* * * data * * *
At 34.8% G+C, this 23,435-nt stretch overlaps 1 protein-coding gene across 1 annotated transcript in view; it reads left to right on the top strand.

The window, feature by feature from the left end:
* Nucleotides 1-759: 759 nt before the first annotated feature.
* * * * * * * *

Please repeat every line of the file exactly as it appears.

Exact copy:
At 34.8% G+C, this 23,435-nt stretch overlaps 1 protein-coding gene across 1 annotated transcript in view; it reads left to right on the top strand.

The window, feature by feature from the left end:
* Nucleotides 1-759: 759 nt before the first annotated feature.